Campus News

UK-connected Spinoff Works to Heal Horse Injuries

LEXINGTON, Ky. (May 18, 2011) — The University of Kentucky campus is situated in the heart of horse country, so it is a natural fit for new equine-related technology based companies to be headquartered in the Bluegrass region.

Equinext LLC, a new biotech spinoff company, and Lexington-based Hagyard Equine Medical Institute have formed a partnership to bring a medical device to the equine market to treat tendon and ligament injuries and Wobbler's Syndrome in horses and other animals.  Equinext will use its chemically made injectable reagent device on these lower leg strains and sprains, which are very common in all types of performance horses and have a high rate of reoccurrence.  Clinical trials are expected to begin in the next year.

Orthopeutics-Intralink Spine Inc., the parent company to Equinext, relocated from Texas to the University of Kentucky Coldstream Research Campus last year along with Chief Scientific Officer Tom Hedman and Chief Executive Officer Eric Hauck.

The Equinext technology, called NEXT™ or Nonsurgical EXogenous crosslink Therapy, provides almost immediate benefits to the horse. It is injected directly into the lesion of the injured tendon or ligament and interacts with the native proteins (collagen) causing the tissue to strengthen and mechanically stabilize so the natural healing process begins.  The therapeutic effect is reached within 30 to 60 minutes of application and dramatically reduces recovery time for the horse; some tendon and ligament injuries can take up to a year or more to heal.

In this case, the equine applications of this NEXT technology grew out of efforts to help  the human condition.  Orthopeutics-Intralink Spine will be conducting human clinical trials using the technology as a treatment for degenerative disc disease and related lower back pain.

"We realized shortly after we came to Lexington that our device originally designed to treat low back pain and knee meniscus tears in humans was an obvious cross-over technology for the equine industry," said Hauck. "Lexington is one of the few places in the world for this to happen."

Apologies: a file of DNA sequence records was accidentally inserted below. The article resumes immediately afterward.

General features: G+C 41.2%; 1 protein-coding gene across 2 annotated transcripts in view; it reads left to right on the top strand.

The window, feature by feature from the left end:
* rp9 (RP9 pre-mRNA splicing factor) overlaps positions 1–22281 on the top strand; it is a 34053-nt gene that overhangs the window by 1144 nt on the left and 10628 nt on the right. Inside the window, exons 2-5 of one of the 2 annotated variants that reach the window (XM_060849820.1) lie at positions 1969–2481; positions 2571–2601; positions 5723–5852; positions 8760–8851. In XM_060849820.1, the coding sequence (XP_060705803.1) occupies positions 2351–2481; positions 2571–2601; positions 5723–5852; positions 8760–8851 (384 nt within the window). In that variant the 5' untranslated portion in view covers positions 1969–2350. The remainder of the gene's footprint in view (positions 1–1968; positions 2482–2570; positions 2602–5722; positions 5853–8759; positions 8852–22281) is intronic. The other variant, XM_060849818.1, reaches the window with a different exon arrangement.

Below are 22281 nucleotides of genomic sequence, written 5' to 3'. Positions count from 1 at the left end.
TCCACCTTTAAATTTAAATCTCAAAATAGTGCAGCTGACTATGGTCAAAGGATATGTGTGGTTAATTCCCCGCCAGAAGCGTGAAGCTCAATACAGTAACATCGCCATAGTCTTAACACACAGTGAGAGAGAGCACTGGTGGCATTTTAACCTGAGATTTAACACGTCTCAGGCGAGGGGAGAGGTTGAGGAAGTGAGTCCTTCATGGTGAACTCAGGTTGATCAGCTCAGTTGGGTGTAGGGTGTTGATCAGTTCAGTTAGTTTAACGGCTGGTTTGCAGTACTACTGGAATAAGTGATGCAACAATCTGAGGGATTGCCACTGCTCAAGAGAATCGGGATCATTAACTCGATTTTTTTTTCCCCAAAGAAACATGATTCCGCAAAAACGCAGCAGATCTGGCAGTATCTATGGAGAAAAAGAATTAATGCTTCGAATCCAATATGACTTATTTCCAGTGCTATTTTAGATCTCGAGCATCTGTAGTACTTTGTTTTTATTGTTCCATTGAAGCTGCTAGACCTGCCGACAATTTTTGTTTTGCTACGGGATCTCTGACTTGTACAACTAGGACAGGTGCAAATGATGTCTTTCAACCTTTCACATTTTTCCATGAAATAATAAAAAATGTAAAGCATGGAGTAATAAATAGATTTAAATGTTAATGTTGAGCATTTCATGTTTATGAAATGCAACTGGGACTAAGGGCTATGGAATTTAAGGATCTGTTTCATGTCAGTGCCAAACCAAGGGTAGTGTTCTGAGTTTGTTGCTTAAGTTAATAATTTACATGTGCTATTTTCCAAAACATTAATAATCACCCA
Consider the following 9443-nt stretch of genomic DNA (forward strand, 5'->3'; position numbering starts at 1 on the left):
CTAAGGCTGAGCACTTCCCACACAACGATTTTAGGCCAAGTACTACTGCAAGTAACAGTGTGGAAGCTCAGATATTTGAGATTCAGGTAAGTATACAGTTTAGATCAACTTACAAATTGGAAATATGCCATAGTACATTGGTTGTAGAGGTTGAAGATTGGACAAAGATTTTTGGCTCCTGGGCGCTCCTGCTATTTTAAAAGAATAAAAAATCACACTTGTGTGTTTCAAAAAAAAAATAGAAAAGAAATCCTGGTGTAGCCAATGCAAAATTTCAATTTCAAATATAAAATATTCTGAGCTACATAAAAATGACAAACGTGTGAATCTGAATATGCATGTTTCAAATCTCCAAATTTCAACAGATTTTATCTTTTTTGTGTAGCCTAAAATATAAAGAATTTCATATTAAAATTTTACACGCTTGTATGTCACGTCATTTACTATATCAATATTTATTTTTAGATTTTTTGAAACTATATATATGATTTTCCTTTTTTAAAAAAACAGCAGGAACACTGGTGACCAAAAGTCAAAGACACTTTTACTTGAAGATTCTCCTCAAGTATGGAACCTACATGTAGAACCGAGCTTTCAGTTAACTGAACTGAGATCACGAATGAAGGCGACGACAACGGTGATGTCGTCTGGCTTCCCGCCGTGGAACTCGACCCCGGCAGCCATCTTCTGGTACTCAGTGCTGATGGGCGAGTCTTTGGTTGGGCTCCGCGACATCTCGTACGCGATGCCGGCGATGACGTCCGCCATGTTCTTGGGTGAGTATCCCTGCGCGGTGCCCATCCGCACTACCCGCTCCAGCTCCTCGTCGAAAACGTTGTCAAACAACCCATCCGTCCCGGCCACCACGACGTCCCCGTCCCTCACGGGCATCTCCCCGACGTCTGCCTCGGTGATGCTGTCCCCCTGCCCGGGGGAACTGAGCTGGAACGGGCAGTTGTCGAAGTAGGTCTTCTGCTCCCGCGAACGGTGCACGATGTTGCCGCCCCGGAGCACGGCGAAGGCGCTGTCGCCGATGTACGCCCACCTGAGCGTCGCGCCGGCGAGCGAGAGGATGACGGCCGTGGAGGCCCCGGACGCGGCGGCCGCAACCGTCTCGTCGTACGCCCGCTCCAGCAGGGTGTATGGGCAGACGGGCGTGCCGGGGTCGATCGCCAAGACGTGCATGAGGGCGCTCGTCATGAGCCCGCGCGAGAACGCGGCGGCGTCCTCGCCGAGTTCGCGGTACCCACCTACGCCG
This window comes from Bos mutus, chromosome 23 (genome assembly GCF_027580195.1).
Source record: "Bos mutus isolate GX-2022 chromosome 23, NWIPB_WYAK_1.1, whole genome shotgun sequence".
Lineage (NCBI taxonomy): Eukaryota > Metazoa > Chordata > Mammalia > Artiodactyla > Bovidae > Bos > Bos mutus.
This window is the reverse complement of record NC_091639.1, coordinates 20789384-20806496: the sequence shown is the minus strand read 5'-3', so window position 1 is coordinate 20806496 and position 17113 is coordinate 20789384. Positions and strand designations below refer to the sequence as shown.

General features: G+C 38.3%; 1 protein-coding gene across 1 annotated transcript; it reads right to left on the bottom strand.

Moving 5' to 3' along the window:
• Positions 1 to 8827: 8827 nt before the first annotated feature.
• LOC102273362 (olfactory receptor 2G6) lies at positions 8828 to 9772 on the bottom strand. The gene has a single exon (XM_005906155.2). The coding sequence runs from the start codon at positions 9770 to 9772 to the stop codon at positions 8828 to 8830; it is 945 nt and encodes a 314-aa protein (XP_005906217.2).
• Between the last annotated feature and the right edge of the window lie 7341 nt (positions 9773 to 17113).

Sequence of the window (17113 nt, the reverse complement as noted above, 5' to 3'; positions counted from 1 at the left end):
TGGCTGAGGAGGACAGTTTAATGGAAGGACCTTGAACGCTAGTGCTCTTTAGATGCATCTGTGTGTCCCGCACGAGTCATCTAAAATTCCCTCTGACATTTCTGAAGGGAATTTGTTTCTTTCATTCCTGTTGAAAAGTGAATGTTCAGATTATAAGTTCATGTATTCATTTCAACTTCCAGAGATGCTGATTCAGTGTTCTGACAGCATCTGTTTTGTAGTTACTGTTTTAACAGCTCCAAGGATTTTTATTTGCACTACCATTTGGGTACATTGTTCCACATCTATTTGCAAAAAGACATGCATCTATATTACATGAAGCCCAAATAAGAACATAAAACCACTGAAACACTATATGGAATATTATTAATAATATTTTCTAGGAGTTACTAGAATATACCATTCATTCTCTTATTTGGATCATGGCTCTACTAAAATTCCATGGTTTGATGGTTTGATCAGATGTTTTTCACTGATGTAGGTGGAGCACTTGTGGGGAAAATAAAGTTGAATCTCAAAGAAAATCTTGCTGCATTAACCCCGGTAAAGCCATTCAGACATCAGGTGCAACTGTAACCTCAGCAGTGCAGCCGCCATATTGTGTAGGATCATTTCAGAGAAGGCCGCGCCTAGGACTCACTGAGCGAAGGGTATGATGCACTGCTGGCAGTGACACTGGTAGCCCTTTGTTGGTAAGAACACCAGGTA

NEXT was developed from the research of Hedman, an MIT-trained and NIH-funded professor.  Hedman, formerly at Texas A&M University, joined the University of Kentucky faculty with a joint appointment in neurosurgery and biomedical engineering.

Hedman and veterinarians Kim Sprayberry and Duncan Peters of the Hagyard Equine Medical Institute will conduct the Equinext clinical trials.  They expect to complete the trials by the third quarter of 2013.

Equine injuries to the tendons and ligaments can affect up to 30 percent of competitive horses with higher rates of occurrence in working horses (horses used for driving, guiding, packing, search and rescue, and police work).  NEXT also will be used to treat Wobbler's Syndrome, which causes significant horse loss for the racing industry.

"We are excited to partner with Equinext to bring such an amazing technology to the animal care industry," said Andy Clark, DVM and Hagyard Equine Medical Institute CEO.  "Our vision is that the NEXT device will revolutionize how we treat these injuries not only in competitive horses, but in pleasure horses and comfort animals as well."  Hauck said, "Our new spinoff company and strategic alliance with Hagyard, who have the best equine veterinarians in the business, is the culmination of work by so many people in Lexington."

Parent company Orthopeutics-Intralink Spine was the client of the Lexington Fayette Urban County Government (LFUCG) - Commerce Lexington - University of Kentucky economic development partnership.  Hauck also worked with the Kentucky Cabinet for Economic Development that oversees the Kentucky Small Business Innovation Research-Small Business Technology transfer (SBIR-STTR) Matching Funds Program, which according to Hauck, was the initial impetus for relocating the biotech company and Hedman's research group from Texas to Lexington.

"The Equinext-Orthopeutics story is a great economic development success for our state and for the Lexington-Bluegrass Region," said Len Heller, UK vice president for commercialization and economic development.  "As a result of the work of all of the partners, we now have a brilliant new researcher at UK, a new technology-based company at Coldstream that has already created a spinoff, and new high-paying jobs."

Equinext is currently sharing lab space and staff with Orthopeutics-Intralink Spine at Coldstream.  Plans call for a separate Coldstream lab and hiring four new staff.  Hauck is working with Kentucky's largest sterile pharmaceutical manufacturer, Coldstream Laboratories Inc., to produce the device for the clinical trials.  Coldstream Laboratories is also located at the UK research campus.

"It is very exciting to see a technology like this which has multiple applications," said Warren Nash, director of the Lexington Innovation & Commercialization Center and part of the UK commercialization and economic development office, who is working on Equinext. "There is no question that it will have a huge impact on the Lexington-Bluegrass Region's multi-million dollar horse industry."



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